Justin Driver : Courses and Seminars
Constitutional Law III: Equal Protection and Substantive Due Process
This course considers the history, theory, and contemporary law of the post-Civil War Amendments to the Constitution, particularly the Equal Protection and Due Process Clauses of the Fourteenth Amendment. The central subjects are the constitutional law governing discrimination on the basis of race, gender, sexual orientation, and other characteristics, and the recognition of certain fundamental rights. Throughout, students consider certain foundational questions, including the role of courts in a democracy and the question of how the Constitution should be interpreted. The student's grade is based on a final take-home examination and class participation.
Constitutional Law I: Governmental Structure
This course analyzes the structure of American government, as defined through the text of the Constitution and its interpretation. The major subjects covered are the allocation of powers among the legislative, executive, and judicial branches; the function of judicial review; and the role of the states and the federal government in the federal structure. The student's grade is based on class participation and a take-home final examination.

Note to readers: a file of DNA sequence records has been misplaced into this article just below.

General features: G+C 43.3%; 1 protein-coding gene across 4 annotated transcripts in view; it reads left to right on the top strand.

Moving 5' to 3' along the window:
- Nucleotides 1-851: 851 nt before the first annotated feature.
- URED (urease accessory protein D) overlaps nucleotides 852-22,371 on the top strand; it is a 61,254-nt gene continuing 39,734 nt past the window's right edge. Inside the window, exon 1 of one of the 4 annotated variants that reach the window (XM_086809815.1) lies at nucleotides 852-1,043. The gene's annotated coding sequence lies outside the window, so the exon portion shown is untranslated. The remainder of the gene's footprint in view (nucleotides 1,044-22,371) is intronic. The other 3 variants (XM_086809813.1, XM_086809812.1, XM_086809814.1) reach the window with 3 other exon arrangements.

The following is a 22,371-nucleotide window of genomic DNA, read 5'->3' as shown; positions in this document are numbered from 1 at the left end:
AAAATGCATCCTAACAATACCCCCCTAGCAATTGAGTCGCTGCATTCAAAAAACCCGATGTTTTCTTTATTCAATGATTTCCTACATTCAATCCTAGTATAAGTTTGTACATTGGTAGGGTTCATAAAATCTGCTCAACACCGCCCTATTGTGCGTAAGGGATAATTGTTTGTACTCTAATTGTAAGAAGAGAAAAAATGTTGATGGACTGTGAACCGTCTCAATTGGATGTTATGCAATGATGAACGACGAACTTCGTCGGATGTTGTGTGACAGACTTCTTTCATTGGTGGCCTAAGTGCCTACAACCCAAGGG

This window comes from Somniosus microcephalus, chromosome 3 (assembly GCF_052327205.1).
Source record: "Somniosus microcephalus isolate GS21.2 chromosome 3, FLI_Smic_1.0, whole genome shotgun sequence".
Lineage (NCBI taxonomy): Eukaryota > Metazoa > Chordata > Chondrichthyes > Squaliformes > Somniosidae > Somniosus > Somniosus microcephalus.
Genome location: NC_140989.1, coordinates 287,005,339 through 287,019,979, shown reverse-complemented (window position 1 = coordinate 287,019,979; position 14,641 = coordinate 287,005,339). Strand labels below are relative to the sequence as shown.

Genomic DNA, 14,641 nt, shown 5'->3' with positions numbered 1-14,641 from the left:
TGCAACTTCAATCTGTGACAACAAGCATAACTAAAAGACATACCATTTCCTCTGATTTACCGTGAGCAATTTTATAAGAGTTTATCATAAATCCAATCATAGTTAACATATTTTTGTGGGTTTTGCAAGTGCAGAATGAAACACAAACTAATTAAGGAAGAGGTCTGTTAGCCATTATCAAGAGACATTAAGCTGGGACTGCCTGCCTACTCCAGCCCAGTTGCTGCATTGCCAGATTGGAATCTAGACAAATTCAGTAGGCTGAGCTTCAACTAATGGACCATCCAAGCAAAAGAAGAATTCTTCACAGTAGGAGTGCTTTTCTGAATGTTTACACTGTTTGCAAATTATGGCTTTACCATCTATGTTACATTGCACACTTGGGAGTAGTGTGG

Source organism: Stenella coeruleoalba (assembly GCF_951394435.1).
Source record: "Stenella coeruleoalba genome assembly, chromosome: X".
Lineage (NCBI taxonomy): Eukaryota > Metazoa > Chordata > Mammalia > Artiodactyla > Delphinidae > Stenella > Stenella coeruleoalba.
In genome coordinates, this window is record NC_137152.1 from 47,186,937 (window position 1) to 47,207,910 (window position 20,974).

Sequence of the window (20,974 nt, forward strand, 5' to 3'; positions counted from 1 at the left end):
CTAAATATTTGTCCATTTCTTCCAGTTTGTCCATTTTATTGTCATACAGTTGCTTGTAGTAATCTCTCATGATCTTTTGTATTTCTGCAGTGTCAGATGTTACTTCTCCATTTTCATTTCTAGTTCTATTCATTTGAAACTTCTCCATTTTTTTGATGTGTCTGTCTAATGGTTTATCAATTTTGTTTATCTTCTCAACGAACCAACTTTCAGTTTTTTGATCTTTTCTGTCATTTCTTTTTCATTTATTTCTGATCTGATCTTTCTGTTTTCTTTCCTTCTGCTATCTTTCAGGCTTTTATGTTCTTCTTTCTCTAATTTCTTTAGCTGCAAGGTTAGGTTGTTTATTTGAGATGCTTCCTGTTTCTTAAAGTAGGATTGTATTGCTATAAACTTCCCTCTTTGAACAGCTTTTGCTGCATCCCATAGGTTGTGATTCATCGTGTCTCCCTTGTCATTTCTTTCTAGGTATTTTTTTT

Law and Race
This seminar explores the intersection of race with legal institutions in both historical and contemporary contexts. Given that the seminar is designed to culminate in a scholarly paper, much of the reading will consist of canonical law review articles and other forms of legal scholarship. Although students are welcome to address a wide range of paper topics, the assigned readings will include: jury nullification, racial profiling, racial tokenism, and critical race theory (and its discontents). Students will be evaluated upon class participation, and a short research paper (for two credits) or a full-length paper (for three credits).